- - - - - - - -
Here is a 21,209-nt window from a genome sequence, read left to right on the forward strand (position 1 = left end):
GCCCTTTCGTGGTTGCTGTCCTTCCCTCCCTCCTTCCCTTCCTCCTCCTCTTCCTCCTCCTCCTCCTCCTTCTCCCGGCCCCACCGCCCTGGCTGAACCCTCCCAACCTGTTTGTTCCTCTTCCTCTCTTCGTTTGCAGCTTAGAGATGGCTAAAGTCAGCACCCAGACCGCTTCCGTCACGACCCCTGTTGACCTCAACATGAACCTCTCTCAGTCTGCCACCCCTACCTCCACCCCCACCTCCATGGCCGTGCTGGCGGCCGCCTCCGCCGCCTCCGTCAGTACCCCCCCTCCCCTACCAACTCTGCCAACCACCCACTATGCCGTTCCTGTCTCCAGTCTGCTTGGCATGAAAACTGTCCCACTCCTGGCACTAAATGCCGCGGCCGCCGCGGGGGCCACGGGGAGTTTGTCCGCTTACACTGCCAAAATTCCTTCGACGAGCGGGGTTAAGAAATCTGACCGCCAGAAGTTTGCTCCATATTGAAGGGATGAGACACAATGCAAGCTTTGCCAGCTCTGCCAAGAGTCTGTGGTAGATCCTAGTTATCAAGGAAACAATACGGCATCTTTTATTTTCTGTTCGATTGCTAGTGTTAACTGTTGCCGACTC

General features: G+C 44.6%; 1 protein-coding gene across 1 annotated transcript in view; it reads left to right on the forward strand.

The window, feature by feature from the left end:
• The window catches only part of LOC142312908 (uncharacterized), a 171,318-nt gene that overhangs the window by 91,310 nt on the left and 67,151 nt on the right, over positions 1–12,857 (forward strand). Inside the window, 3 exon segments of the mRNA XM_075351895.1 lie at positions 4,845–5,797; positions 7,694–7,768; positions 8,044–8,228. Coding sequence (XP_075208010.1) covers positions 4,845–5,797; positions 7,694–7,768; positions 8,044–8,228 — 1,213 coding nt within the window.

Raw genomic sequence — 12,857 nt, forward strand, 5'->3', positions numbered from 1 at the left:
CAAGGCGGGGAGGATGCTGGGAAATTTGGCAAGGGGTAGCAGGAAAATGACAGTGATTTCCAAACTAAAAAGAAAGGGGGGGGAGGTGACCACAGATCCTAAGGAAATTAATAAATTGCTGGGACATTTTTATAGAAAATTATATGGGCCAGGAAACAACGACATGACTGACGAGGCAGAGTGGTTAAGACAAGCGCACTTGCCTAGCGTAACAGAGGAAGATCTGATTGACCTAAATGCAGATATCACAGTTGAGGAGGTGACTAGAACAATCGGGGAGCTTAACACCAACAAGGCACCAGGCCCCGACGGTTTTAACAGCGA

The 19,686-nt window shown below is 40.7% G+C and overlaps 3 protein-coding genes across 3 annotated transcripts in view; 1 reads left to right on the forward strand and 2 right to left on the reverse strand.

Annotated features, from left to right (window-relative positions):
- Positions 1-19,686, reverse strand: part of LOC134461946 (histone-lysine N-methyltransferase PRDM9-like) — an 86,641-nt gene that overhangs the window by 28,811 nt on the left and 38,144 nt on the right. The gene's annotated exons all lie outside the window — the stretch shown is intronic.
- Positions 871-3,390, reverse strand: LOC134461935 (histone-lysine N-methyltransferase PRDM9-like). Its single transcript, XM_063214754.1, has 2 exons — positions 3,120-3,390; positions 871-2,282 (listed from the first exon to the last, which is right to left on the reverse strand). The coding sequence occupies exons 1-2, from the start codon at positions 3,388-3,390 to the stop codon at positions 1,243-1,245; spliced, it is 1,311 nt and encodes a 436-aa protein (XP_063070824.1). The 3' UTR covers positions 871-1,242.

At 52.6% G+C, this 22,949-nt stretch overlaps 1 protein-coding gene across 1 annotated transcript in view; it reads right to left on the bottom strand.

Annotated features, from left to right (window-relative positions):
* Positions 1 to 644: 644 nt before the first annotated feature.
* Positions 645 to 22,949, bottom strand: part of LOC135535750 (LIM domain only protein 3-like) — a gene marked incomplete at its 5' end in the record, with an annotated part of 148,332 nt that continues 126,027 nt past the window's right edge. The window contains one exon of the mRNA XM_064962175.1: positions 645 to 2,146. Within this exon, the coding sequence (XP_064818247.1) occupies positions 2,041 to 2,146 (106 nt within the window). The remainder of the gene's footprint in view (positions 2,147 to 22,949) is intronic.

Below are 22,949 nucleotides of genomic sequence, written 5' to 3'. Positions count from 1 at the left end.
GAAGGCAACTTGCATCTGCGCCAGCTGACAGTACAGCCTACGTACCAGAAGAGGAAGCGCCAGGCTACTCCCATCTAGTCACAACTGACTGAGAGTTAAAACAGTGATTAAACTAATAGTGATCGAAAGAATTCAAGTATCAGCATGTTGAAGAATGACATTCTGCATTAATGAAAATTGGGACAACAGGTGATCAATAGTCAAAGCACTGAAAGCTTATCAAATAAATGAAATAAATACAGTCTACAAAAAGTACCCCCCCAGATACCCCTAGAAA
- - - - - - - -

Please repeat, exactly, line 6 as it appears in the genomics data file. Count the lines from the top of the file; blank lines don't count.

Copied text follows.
Raw genomic sequence — 12,857 nt, forward strand, 5'->3', positions numbered from 1 at the left: